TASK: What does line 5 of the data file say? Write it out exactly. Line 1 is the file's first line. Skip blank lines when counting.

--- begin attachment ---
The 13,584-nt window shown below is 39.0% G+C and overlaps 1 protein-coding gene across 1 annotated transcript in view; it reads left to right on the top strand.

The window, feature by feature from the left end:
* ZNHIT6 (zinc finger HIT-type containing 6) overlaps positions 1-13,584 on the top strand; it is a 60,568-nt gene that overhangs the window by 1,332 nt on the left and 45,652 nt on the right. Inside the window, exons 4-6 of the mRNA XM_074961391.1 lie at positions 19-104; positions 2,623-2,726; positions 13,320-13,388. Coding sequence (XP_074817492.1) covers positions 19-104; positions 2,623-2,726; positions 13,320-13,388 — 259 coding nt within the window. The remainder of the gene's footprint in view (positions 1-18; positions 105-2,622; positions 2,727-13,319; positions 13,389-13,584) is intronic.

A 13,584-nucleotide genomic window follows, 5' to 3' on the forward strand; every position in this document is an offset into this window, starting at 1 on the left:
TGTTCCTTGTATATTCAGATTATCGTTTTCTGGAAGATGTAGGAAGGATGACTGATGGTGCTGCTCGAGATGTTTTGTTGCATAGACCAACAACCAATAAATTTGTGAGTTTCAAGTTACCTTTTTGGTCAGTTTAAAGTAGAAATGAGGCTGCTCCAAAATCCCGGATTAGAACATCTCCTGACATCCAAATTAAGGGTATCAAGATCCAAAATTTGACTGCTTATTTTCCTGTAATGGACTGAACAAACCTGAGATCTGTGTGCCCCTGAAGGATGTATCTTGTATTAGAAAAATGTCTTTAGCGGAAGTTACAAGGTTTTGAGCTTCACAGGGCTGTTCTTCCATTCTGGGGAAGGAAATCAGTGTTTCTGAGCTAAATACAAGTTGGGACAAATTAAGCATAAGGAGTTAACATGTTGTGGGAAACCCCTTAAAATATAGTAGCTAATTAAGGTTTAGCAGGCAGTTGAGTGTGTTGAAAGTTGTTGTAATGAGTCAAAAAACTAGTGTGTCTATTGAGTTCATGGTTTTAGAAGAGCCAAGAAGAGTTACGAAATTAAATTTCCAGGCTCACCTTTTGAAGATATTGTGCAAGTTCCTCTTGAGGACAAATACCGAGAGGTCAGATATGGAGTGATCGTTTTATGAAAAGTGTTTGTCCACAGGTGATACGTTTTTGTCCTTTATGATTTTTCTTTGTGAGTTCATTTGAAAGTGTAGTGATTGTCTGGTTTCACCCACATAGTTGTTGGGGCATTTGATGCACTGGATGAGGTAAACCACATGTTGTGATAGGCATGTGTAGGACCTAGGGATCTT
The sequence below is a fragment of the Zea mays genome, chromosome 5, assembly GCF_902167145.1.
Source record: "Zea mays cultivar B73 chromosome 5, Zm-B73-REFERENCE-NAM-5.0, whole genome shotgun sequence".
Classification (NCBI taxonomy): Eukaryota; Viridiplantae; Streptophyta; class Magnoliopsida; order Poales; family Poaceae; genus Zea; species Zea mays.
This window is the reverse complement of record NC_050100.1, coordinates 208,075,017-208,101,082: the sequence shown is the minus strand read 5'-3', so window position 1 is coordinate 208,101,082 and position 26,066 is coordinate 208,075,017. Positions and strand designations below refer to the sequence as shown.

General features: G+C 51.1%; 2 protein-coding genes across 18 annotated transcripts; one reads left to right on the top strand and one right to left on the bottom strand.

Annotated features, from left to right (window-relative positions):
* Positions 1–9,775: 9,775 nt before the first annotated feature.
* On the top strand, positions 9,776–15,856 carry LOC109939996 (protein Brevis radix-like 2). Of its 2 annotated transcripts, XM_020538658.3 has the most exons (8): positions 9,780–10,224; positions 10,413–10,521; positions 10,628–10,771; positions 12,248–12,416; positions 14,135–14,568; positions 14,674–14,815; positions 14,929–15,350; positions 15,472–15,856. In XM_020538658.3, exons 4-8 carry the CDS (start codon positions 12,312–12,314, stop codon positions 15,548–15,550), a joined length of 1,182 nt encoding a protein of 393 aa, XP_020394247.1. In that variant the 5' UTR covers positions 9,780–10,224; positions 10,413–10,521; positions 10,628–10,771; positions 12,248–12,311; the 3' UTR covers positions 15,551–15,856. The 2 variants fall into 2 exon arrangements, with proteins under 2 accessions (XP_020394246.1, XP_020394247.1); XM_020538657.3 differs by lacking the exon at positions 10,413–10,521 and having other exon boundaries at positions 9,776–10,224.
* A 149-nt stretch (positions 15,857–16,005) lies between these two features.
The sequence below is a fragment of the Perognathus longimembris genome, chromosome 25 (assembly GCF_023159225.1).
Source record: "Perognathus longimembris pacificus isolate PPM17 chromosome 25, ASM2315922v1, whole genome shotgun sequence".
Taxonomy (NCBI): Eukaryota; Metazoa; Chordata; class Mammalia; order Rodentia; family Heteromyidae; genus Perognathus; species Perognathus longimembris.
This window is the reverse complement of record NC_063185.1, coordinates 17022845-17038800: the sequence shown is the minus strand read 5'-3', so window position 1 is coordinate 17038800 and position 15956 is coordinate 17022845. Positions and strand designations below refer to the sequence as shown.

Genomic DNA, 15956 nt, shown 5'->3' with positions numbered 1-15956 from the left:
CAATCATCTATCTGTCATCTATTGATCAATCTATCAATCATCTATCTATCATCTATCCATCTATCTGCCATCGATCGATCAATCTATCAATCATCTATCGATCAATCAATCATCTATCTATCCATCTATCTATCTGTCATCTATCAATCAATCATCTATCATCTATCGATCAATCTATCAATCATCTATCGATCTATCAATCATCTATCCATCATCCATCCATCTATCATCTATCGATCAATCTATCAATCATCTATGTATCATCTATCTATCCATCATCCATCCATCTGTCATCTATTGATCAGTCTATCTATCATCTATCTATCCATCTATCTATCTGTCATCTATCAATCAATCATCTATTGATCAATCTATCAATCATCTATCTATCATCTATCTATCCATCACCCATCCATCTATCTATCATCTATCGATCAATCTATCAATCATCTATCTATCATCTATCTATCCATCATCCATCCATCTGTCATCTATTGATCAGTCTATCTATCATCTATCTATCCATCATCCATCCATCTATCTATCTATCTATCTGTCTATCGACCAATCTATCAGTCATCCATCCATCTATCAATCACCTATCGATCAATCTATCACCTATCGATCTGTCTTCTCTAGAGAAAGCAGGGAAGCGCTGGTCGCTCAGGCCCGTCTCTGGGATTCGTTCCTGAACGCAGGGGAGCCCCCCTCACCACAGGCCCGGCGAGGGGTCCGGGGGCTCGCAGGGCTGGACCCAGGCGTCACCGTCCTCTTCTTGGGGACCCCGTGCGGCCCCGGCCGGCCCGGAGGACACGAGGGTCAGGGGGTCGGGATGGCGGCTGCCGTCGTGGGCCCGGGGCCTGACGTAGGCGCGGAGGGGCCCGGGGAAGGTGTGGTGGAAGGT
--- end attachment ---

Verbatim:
TGTTCCTTGTATATTCAGATTATCGTTTTCTGGAAGATGTAGGAAGGATGACTGATGGTGCTGCTCGAGATGTTTTGTTGCATAGACCAACAACCAATAAATTTGTGAGTTTCAAGTTACCTTTTTGGTCAGTTTAAAGTAGAAATGAGGCTGCTCCAAAATCCCGGATTAGAACATCTCCTGACATCCAAATTAAGGGTATCAAGATCCAAAATTTGACTGCTTATTTTCCTGTAATGGACTGAACAAACCTGAGATCTGTGTGCCCCTGAAGGATGTATCTTGTATTAGAAAAATGTCTTTAGCGGAAGTTACAAGGTTTTGAGCTTCACAGGGCTGTTCTTCCATTCTGGGGAAGGAAATCAGTGTTTCTGAGCTAAATACAAGTTGGGACAAATTAAGCATAAGGAGTTAACATGTTGTGGGAAACCCCTTAAAATATAGTAGCTAATTAAGGTTTAGCAGGCAGTTGAGTGTGTTGAAAGTTGTTGTAATGAGTCAAAAAACTAGTGTGTCTATTGAGTTCATGGTTTTAGAAGAGCCAAGAAGAGTTACGAAATTAAATTTCCAGGCTCACCTTTTGAAGATATTGTGCAAGTTCCTCTTGAGGACAAATACCGAGAGGTCAGATATGGAGTGATCGTTTTATGAAAAGTGTTTGTCCACAGGTGATACGTTTTTGTCCTTTATGATTTTTCTTTGTGAGTTCATTTGAAAGTGTAGTGATTGTCTGGTTTCACCCACATAGTTGTTGGGGCATTTGATGCACTGGATGAGGTAAACCACATGTTGTGATAGGCATGTGTAGGACCTAGGGATCTT